House Backs Bills Impacting Family Court

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The House of Representatives met Thursday in Representatives Hall at the State House.


CONCORD – Thursday’s House session began with divisive laws regarding Children and Family Law. In two tight votes, the House narrowly passed HB 1192 and HB 1659, which impact how family court would handle difficult family dynamics and parenting obligations.

The first, HB 1192, “provides a process, standards, and remedies for contempt of court in domestic relations matters,” including the possibility of a parent being incarcerated until they comply with the court order that they have violated “without just cause.”

The bill specifies that such violations apply to matters “pertaining to abuse, alimony, annulment, child support, divorce, legal separation, parenting, or any other matter for which the judicial branch family division has jurisdiction.” Thus, if a parent fails to comply with a court order under those circumstances, they would be subject to paying for the other party’s legal fees as well as potential incarceration under this law.

Rep. Alicia Gregg, D-Nashua, was especially concerned about the clause that could potentially put one parent in jail if they are in contempt of court.

“This bill is not helpful and it is not necessary,” Gregg said.

Rep. Debra DeSimone, R-Atkinson, the prime sponsor of the bill, urged its passage, claiming that it would provide “clear consistent guidance to the family court where it is asked for and needed” in regard to court violations.

The bill passed with a vote of 187 to 178.

HB 1659 was then introduced, relating to information access and parenting schedules. The proposed legislation permits both parents to access all records and information of their children, while also mandating a court to award a parent additional parenting time if another parent is noncompliant with the parenting schedule. In addition, the bill permits a court to fine the parent for noncompliance with either the mandate to share records or with the parenting schedule.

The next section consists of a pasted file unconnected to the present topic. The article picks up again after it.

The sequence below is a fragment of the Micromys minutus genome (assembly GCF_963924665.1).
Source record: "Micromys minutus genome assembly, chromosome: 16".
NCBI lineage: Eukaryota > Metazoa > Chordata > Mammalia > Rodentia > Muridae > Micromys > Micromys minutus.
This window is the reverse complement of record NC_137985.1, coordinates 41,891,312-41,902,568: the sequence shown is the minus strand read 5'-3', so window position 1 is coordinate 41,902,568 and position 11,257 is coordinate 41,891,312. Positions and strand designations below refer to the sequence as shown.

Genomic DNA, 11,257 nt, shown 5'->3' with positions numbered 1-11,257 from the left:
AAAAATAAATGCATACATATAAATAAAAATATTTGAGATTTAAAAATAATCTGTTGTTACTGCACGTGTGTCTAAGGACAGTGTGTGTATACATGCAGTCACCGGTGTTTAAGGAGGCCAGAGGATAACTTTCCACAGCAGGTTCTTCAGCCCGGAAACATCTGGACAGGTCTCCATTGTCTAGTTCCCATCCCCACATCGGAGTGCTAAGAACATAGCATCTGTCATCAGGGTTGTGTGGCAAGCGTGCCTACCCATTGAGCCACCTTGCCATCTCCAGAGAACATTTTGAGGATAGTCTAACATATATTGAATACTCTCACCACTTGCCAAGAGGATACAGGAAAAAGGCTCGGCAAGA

Rep. Heather Raymond, D-Nashua, argued that there are already procedures in place to deal with similar circumstances without “ignoring complex family dynamics,” as she feels this bill would. She went as far as to say the bill “mandates judges ignore the best interests of the child.”

Raymond proposed a hypothetical situation where an abusive, alcoholic mother hits a child and DCYF is called to investigate and the child is sent to live with the father. Under this bill, she said, the judge would be required to award that mother for time lost while the child was with the father, and for the family to return to the initial parenting schedule. Since New Hampshire law requires extreme injury before the state can act, Raymond said, this law would put the child in danger through strict adherence to parental scheduling.

“This bill uses a sledgehammer where a scalpel is needed,” Raymond said.

Rep. Mark Pearson, R-Hampstead, chair of the Children and Family Law Committee, spoke in favor of the bill. He argued that it would “give the courts a better enforcement mechanism against the disregarding of court-ordered parenting plans.”

“We need to do this for the children,” Pearson said.

HB 1659 passed with a vote of 189 to 176.

Ani Freedman is a contract reporter with She is a recent graduate from Columbia Journalism School with a passion for environmental, health, and accountability reporting. In her free time, she’s an avid runner and run coach. She can be reached at

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